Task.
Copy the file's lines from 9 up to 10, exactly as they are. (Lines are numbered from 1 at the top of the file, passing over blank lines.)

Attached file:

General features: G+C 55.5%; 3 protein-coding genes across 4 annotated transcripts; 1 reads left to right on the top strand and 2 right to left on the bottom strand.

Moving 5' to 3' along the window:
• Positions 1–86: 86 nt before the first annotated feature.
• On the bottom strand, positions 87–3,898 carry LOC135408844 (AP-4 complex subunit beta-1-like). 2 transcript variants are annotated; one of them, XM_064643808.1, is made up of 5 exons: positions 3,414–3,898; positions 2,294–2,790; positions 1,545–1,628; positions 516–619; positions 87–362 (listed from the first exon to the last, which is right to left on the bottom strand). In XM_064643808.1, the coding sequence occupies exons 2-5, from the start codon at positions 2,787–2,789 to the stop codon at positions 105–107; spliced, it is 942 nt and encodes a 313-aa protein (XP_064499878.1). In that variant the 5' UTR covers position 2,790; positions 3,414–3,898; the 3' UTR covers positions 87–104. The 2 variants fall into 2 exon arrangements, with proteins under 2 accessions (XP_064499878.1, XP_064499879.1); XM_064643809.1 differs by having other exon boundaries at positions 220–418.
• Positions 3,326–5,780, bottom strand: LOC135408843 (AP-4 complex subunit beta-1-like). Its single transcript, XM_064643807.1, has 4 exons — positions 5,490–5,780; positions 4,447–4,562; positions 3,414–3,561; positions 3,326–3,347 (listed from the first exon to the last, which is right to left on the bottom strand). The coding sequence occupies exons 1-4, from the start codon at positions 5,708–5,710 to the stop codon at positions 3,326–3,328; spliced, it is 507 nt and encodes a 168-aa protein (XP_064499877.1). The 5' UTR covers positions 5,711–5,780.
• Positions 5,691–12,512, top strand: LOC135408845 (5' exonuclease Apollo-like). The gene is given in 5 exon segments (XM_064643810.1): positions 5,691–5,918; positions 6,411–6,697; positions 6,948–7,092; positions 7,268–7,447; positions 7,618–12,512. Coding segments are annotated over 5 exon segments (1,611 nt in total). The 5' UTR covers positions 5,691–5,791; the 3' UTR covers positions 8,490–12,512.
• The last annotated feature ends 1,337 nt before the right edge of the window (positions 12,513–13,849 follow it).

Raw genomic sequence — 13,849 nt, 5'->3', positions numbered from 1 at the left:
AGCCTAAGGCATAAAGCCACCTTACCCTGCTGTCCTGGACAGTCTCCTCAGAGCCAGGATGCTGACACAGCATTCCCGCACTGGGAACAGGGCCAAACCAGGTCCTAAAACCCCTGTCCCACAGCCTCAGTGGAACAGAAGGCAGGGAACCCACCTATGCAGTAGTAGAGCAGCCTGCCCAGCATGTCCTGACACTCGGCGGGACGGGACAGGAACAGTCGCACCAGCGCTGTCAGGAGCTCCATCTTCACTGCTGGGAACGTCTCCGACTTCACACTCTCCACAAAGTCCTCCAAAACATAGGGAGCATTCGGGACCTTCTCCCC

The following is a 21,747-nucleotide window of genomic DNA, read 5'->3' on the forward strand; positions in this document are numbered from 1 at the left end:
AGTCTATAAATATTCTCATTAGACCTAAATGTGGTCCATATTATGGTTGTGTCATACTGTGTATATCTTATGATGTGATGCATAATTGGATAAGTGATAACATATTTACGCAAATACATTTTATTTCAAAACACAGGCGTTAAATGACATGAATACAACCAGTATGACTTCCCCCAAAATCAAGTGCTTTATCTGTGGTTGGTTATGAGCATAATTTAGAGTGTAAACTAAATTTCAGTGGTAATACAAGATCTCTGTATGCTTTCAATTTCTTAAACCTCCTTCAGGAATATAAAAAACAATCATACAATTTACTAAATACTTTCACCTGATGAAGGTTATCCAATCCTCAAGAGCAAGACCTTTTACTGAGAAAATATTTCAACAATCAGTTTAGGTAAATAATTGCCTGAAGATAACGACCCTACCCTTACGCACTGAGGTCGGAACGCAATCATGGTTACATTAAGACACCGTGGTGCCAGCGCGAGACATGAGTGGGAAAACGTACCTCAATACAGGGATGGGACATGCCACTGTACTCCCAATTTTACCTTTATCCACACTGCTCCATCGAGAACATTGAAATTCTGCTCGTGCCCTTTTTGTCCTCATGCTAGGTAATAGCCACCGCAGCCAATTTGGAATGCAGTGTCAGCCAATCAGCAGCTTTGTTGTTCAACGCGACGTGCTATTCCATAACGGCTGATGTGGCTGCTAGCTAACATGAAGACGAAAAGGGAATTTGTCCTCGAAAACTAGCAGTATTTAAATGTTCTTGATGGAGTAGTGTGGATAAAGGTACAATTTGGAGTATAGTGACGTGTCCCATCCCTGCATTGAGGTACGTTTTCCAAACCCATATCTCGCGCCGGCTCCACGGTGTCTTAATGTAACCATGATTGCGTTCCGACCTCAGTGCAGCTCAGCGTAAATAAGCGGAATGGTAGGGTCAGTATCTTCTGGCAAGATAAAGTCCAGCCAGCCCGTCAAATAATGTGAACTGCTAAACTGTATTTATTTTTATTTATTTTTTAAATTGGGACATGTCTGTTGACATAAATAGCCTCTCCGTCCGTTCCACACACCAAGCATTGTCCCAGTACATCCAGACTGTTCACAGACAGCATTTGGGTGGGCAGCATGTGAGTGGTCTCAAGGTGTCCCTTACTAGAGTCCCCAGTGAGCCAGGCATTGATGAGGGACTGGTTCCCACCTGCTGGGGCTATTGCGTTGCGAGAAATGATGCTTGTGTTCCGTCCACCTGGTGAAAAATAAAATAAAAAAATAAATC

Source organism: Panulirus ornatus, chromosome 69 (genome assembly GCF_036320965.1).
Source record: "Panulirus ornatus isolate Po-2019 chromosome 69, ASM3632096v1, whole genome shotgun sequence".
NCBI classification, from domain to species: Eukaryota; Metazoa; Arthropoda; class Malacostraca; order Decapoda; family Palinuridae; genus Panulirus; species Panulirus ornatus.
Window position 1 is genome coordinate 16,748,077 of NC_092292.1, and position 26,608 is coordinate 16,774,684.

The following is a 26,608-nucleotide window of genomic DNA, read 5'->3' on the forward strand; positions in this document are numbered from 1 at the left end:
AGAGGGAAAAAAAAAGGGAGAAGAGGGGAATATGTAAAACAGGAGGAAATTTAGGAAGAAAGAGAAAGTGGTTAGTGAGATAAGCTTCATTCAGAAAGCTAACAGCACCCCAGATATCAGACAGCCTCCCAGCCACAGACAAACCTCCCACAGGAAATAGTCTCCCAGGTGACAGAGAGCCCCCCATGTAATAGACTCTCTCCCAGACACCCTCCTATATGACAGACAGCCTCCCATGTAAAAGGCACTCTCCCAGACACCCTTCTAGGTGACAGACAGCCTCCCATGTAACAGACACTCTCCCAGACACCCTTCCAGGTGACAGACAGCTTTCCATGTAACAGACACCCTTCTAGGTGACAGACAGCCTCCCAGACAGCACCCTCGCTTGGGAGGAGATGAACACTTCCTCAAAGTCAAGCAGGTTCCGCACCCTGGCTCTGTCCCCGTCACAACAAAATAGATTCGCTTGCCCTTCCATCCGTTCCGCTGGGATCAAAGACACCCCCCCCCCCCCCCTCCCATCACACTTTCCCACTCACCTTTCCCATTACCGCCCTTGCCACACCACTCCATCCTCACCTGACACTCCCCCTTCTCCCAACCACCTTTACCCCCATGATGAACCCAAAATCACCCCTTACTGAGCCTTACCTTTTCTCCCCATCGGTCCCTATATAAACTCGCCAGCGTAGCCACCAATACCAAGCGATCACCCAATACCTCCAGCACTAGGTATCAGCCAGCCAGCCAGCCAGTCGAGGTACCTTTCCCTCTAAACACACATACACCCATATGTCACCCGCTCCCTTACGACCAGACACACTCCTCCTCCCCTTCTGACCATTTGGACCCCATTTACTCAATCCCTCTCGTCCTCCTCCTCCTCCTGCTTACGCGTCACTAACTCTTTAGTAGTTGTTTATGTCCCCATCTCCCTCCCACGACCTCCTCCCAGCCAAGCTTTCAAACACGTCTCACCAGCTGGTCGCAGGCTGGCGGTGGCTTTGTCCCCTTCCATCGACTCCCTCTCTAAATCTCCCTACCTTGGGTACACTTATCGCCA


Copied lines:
AGCCTAAGGCATAAAGCCACCTTACCCTGCTGTCCTGGACAGTCTCCTCAGAGCCAGGATGCTGACACAGCATTCCCGCACTGGGAACAGGGCCAAACCAGGTCCTAAAACCCCTGTCCCACAGCCTCAGTGGAACAGAAGGCAGGGAACCCACCTATGCAGTAGTAGAGCAGCCTGCCCAGCATGTCCTGACACTCGGCGGGACGGGACAGGAACAGTCGCACCAGCGCTGTCAGGAGCTCCATCTTCACTGCTGGGAACGTCTCCGACTTCACACTCTCCACAAAGTCCTCCAAAACATAGGGAGCATTCGGGACCTTCTCCCC

The following is a 21,747-nucleotide window of genomic DNA, read 5'->3' on the forward strand; positions in this document are numbered from 1 at the left end: